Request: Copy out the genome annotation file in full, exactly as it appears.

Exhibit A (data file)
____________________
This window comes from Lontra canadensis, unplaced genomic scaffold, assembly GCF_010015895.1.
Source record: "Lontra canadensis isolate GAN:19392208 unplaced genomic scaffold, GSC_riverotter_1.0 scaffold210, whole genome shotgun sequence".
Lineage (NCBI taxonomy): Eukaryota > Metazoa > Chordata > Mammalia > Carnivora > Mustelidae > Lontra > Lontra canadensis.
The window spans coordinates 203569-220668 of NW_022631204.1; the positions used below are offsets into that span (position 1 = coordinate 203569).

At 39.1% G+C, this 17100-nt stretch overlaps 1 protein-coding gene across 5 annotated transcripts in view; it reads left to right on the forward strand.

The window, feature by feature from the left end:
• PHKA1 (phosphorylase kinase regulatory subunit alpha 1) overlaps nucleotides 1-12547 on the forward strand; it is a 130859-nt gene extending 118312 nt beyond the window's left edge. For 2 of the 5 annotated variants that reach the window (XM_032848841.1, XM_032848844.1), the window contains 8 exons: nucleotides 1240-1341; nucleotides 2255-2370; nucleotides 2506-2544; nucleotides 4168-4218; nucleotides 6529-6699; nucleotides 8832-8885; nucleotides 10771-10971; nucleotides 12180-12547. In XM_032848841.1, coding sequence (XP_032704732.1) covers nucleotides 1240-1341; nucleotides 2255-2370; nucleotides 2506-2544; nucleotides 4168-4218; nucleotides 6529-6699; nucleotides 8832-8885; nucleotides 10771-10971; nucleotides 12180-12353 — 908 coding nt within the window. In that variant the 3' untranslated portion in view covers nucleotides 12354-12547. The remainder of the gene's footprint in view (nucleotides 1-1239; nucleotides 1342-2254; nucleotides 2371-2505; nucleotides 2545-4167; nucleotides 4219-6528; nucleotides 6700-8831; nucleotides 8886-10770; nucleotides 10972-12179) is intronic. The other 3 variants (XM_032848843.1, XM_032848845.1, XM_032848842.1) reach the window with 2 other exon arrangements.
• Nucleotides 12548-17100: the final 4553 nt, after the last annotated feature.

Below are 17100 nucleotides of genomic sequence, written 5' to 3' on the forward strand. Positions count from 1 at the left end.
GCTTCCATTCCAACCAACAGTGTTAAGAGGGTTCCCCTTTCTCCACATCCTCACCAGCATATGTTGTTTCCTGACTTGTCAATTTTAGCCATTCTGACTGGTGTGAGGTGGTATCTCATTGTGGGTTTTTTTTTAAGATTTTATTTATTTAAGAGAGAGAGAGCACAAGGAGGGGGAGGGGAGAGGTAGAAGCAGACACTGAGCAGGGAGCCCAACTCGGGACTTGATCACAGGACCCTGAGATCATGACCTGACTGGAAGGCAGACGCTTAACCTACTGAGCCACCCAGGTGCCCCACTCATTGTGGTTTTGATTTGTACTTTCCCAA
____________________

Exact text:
This window comes from Lontra canadensis, unplaced genomic scaffold, assembly GCF_010015895.1.
Source record: "Lontra canadensis isolate GAN:19392208 unplaced genomic scaffold, GSC_riverotter_1.0 scaffold210, whole genome shotgun sequence".
Lineage (NCBI taxonomy): Eukaryota > Metazoa > Chordata > Mammalia > Carnivora > Mustelidae > Lontra > Lontra canadensis.
The window spans coordinates 203569-220668 of NW_022631204.1; the positions used below are offsets into that span (position 1 = coordinate 203569).

At 39.1% G+C, this 17100-nt stretch overlaps 1 protein-coding gene across 5 annotated transcripts in view; it reads left to right on the forward strand.

The window, feature by feature from the left end:
• PHKA1 (phosphorylase kinase regulatory subunit alpha 1) overlaps nucleotides 1-12547 on the forward strand; it is a 130859-nt gene extending 118312 nt beyond the window's left edge. For 2 of the 5 annotated variants that reach the window (XM_032848841.1, XM_032848844.1), the window contains 8 exons: nucleotides 1240-1341; nucleotides 2255-2370; nucleotides 2506-2544; nucleotides 4168-4218; nucleotides 6529-6699; nucleotides 8832-8885; nucleotides 10771-10971; nucleotides 12180-12547. In XM_032848841.1, coding sequence (XP_032704732.1) covers nucleotides 1240-1341; nucleotides 2255-2370; nucleotides 2506-2544; nucleotides 4168-4218; nucleotides 6529-6699; nucleotides 8832-8885; nucleotides 10771-10971; nucleotides 12180-12353 — 908 coding nt within the window. In that variant the 3' untranslated portion in view covers nucleotides 12354-12547. The remainder of the gene's footprint in view (nucleotides 1-1239; nucleotides 1342-2254; nucleotides 2371-2505; nucleotides 2545-4167; nucleotides 4219-6528; nucleotides 6700-8831; nucleotides 8886-10770; nucleotides 10972-12179) is intronic. The other 3 variants (XM_032848843.1, XM_032848845.1, XM_032848842.1) reach the window with 2 other exon arrangements.
• Nucleotides 12548-17100: the final 4553 nt, after the last annotated feature.

Below are 17100 nucleotides of genomic sequence, written 5' to 3' on the forward strand. Positions count from 1 at the left end.
GCTTCCATTCCAACCAACAGTGTTAAGAGGGTTCCCCTTTCTCCACATCCTCACCAGCATATGTTGTTTCCTGACTTGTCAATTTTAGCCATTCTGACTGGTGTGAGGTGGTATCTCATTGTGGGTTTTTTTTTAAGATTTTATTTATTTAAGAGAGAGAGAGCACAAGGAGGGGGAGGGGAGAGGTAGAAGCAGACACTGAGCAGGGAGCCCAACTCGGGACTTGATCACAGGACCCTGAGATCATGACCTGACTGGAAGGCAGACGCTTAACCTACTGAGCCACCCAGGTGCCCCACTCATTGTGGTTTTGATTTGTACTTTCCCAA